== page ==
Toronto: Seven-time Grand Slam champion Venus Williams, set to launch her Toronto WTA campaign on Tuesday, believes the back trouble that forced her out of Wimbledon is behind her.
Williams suffered her earliest French Open exit in 12 years in May, when she crashed to a first-round defeat to Poland's Urszula Radwanska.
She then pulled out of Wimbledon, but said Monday she thinks she's fit enough to mount a challenge on the hardcourts at Montreal, with an eye to the last Grand Slam of the year at the US Open later this month. (Also read: Injured Victoria Azarenka pulls out of Toronto event)
"I just started to realize that I couldn't play, especially since I didn't have a serve," she said of her decision to take a lengthy break. "It was just really hard to play without a serve, I found out -- especially such a huge part of my game."
"I feel like I'm at the point now where I can hit the ball pretty well," she added.
Williams was scheduled to face Belgian Kirsten Flipkens in the first round on Tuesday.
She warmed up for that with a doubles exhibition on Monday night with sister Serena, the world number one and top seed, along with retired WTA great Monica Seles and young Canadian Eugenie Bouchard.
First-round action got underway earlier in the day, when Belgian Yanina Wickmayer defeated American lucky loser Bethanie Mattek-Sands 6-4, 2-6, 6-4 to book a second-round meeting with third-seeded Agnieszka Radwanska of Poland.
Mattek-Sands gained a place in the draw after Britain's Laura Robson withdrew Monday morning with a right wrist injury. Robson was the latest injury casualty in the event, which had already seen world number two Victoria Azarenka and number three Maria Sharapova opt out.
In other early matches, Italy's Flavia Pennetta beat Urszula Radwanska -- younger sister of Angieszka -- 6-3, 3-6, 6-2.
The Italian next faces either 16th-seeded Serb Ana Ivanovic and Hsieh Su-Wei of Taiwan.
Germany's Mona Barthel rallied after dropping a first-set tiebreaker to beat China's Zheng Jie 6-7 (3/7), 6-3, 7-6 (7/1).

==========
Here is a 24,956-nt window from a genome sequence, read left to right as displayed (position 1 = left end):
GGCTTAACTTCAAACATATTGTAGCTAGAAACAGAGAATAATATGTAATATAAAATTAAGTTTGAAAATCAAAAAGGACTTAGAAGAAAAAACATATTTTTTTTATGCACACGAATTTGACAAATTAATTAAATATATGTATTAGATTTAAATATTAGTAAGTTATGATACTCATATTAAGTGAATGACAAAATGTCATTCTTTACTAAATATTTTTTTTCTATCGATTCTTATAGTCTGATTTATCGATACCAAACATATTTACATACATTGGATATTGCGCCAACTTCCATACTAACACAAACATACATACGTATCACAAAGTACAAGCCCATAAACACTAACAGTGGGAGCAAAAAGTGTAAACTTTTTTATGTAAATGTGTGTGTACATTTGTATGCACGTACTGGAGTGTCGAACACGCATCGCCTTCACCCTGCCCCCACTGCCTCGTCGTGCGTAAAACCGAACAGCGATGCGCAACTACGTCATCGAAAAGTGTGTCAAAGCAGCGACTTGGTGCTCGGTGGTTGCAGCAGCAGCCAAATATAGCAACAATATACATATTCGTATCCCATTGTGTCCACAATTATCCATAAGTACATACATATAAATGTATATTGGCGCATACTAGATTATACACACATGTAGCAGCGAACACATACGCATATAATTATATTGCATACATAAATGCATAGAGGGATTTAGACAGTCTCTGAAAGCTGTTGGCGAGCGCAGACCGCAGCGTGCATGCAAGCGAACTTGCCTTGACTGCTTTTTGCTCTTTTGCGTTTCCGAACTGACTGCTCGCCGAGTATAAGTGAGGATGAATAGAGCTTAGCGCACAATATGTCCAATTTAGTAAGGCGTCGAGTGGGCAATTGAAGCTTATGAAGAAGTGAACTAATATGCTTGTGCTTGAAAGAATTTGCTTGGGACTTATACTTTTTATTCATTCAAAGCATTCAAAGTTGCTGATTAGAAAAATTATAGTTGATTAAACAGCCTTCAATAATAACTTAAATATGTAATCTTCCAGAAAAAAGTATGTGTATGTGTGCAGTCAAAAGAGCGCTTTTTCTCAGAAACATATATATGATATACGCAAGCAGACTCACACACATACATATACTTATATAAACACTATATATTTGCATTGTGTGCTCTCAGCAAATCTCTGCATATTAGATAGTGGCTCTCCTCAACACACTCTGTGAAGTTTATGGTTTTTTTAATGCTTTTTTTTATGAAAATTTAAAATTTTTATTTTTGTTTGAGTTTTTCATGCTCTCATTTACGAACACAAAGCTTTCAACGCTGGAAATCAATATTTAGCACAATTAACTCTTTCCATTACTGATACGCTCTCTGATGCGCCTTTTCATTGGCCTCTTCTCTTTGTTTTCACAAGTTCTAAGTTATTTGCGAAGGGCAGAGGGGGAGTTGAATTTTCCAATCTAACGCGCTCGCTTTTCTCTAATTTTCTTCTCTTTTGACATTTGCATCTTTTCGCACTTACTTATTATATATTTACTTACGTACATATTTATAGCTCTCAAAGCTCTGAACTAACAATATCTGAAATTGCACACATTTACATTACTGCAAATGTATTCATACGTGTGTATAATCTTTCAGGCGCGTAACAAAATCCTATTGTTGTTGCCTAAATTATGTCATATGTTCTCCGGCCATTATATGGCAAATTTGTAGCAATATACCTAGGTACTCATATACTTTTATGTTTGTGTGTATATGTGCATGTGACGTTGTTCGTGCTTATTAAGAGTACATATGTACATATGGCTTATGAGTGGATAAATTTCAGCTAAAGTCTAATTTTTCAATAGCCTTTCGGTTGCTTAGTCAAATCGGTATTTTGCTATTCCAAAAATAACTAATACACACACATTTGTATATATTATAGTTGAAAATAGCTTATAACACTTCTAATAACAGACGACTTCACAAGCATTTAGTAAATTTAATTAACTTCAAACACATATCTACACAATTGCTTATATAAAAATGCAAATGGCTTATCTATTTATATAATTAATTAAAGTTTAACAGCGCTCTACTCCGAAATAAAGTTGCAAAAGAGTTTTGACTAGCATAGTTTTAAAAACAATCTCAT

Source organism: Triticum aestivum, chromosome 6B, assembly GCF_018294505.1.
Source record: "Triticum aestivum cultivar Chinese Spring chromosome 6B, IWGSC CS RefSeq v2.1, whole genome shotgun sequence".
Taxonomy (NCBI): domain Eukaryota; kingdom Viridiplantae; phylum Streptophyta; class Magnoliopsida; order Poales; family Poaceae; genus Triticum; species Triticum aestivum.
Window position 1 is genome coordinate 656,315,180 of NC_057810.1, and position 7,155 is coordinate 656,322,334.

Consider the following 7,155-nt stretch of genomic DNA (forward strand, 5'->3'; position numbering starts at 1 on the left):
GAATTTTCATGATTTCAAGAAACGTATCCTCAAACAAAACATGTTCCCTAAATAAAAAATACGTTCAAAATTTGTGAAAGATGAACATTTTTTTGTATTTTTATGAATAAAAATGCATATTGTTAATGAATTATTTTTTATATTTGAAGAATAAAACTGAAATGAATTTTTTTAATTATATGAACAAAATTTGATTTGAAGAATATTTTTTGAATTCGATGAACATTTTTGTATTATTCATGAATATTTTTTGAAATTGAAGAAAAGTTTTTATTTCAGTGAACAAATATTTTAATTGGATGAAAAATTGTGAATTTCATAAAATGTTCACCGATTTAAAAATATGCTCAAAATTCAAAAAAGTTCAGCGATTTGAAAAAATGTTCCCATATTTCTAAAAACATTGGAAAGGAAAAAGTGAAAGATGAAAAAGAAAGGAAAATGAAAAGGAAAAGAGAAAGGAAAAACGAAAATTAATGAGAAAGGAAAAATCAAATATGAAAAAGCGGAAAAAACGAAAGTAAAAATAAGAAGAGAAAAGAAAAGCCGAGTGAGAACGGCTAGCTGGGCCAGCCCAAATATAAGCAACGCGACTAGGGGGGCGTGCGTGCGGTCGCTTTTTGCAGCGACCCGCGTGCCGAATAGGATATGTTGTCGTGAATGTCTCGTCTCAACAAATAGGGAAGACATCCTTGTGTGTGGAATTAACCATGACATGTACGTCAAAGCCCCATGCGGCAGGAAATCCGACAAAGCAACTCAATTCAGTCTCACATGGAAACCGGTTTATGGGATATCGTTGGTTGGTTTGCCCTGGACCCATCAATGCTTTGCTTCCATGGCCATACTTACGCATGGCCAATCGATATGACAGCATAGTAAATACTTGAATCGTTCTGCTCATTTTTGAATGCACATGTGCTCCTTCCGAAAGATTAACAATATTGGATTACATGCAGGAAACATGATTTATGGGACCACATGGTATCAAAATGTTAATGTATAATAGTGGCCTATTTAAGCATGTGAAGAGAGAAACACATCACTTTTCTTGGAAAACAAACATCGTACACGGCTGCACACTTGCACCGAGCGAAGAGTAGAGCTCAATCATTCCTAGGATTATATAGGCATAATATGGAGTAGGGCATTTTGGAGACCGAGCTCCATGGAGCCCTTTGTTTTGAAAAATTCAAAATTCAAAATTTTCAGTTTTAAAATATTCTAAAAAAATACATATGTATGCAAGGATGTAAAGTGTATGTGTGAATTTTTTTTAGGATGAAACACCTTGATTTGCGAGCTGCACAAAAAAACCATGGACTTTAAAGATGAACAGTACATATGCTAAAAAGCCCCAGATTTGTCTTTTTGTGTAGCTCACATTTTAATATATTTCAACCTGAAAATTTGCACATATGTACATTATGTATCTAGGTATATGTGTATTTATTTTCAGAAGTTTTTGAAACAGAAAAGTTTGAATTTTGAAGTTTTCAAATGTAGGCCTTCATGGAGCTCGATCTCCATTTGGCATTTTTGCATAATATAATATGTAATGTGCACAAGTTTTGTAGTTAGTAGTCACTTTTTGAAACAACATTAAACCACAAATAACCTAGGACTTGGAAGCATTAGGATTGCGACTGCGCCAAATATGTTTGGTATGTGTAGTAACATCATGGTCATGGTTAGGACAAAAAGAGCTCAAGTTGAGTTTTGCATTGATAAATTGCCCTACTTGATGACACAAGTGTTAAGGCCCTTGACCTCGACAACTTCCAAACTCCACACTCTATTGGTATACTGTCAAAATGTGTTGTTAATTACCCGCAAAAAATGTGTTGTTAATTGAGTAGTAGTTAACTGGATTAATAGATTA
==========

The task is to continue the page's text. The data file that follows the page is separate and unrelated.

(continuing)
Barthel booked a second-round date with American Sloane Stephens, a 6-2, 7-6 (7/5) winner over France's Kristina Mladenovic.
Stephens fought back from 5-3 down in the second set and after failing to capitalize on a match point at 6-5 closed it out in the tiebreaker.
"It was definitely tough. She upped her game a lot in the second set," Stephens said. "Sometimes it's going to be a little up and down, but I thought I stayed pretty solid and managed to get through it."
Tenth-seeded Roberta Vinci reached the second round, but she had to fight for a 2-6, 6-4, 6-3 victory over Germany's Julia Goerges.
Vinci stormed back from 3-0 down in the third set to advance.
"She's a great player and she played a good first set," Vinci said. "I was 3-0 down in the third set. It was difficult. There was a lot of wind, especially on one side."
"In the third I tried to play aggressive and also put a lot of balls in the court because sometimes she plays an unbelievable game, then sometimes not so good - she has a lot of ups and downs," she added. "The important thing is I won, though."
Slovakian Dominika Cibulkova, the only other top 20 player in action Monday and winner of the title in Stanford a fortnight ago, took on compatriot Jana Cepelovaand and beat the qualifier 7-5, 6-4.